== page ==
Helping to Sustain a Way of Life in the Bahamas


Berry Islands 2009

Flagship Project

During the summer of 2009 Community Conch completed its first field study in the Berry Islands of The Bahamas. This study was developed subsequent to meetings in March 2009 between marine scientists of Community Conch and The Bahamas Department of Marine Resources (DOMR).

Officials at DOMR expressed an urgent need for baseline queen conch density data within a new marine reserve in the southern Berry Islands as well as for the primary fishing grounds in the island group.

Additional meetings were held with interested persons at the Bahamas National Trust (BNT), the Bahamas Reef Environment Educational Foundation (BREEF), and the Bahamas office of The Nature Conservancy (TNC); all supported this research focus as being essential for The Bahamas queen conch fishery.


The specific objectives of the Berry Islands field study were to:

  • Provide baseline stock density and distribution data for queen conch inside the new MPA and for comparison, in surrounding areas.
  • Collect density data for the important fishing grounds that occur on the south and northwest sectors of the Berry Islands bank.
  • Gain local knowledge and encourage community involvement by interviewing Berry Islands residents and fishermen about the status of the conch fishery, trends they have observed, and their ideas on its management and attitudes about the MPA.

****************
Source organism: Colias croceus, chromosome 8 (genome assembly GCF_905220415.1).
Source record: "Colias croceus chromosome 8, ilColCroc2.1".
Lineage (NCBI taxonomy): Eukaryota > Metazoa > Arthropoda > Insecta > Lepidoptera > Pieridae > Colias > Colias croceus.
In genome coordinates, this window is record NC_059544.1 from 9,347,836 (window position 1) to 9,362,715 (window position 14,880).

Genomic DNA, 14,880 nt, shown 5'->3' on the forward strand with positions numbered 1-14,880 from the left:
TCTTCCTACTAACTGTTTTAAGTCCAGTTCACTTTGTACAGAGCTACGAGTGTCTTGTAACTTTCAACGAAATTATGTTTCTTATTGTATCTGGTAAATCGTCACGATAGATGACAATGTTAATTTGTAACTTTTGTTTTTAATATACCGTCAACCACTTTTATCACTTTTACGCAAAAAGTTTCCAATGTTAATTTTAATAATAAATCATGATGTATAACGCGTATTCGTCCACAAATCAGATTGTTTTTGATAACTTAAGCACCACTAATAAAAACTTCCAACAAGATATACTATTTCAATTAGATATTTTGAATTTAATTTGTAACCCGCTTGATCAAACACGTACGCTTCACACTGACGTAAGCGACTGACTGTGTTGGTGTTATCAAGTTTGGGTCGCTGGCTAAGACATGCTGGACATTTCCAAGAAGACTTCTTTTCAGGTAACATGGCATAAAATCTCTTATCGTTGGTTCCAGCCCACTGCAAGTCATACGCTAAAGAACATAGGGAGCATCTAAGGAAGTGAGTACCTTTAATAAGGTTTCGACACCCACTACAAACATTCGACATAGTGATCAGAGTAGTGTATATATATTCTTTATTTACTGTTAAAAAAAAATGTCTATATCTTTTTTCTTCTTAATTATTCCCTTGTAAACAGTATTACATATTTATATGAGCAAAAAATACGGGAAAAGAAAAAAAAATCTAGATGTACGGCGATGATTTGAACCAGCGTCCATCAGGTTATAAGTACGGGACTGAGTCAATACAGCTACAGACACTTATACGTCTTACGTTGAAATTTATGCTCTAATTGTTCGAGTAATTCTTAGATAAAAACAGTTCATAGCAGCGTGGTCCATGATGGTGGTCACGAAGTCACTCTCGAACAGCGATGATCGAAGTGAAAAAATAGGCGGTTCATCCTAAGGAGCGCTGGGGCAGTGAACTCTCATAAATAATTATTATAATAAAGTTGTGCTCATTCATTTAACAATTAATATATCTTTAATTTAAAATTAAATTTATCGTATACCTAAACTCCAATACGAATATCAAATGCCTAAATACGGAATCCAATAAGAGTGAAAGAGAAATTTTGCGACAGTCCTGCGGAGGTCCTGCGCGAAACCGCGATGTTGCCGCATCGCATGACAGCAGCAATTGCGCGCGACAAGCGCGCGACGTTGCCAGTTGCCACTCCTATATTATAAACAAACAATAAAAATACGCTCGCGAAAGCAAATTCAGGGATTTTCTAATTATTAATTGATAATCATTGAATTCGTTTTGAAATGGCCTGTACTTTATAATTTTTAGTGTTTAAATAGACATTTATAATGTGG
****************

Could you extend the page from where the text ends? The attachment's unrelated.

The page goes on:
Our research suggests that queen conch populations will continue to decline in the Berry Islands fishing grounds.

Based on our extensive surveys of the area, we estimate that there are roughly 2.54 million conchs on the Berry Islands bank. However, the number of subadult conchs was found to be significantly less at 1.61 million, which indicates the future fishery population of adult conchs could decrease by 60 percent without a change in fishery management.

We have also determined that conch reproduction is very low throughout the Berry Islands. Although we conducted our study during mating season, we only recorded mating activity in 15 of 300 surveyed locations. Generally, the density of conch (number of individuals per hectare) was much lower than needed to support successful mating in all but a very few surveyed locations.


Based on our most current data, we recommend the following measures:

  • Catch and landing data should be collected to develop an annual catch quota.
  • The Marine Protected Area should be moved to a location of greater conch density, or expanded to include other nurseries.
  • Fishing regulations should be changed to prohibit the use of hookah equipment to catch queen conch, that conch be landed in the shell, and that a minimum shell length thickness be set for harvested conch.
  • Institute a three-month closed season during the summer when conch reproduce.
  • Initiate government funding to enforce existing and proposed regulations.
  • Organize community meetings to discuss management alternatives and enlist community help with enforcement.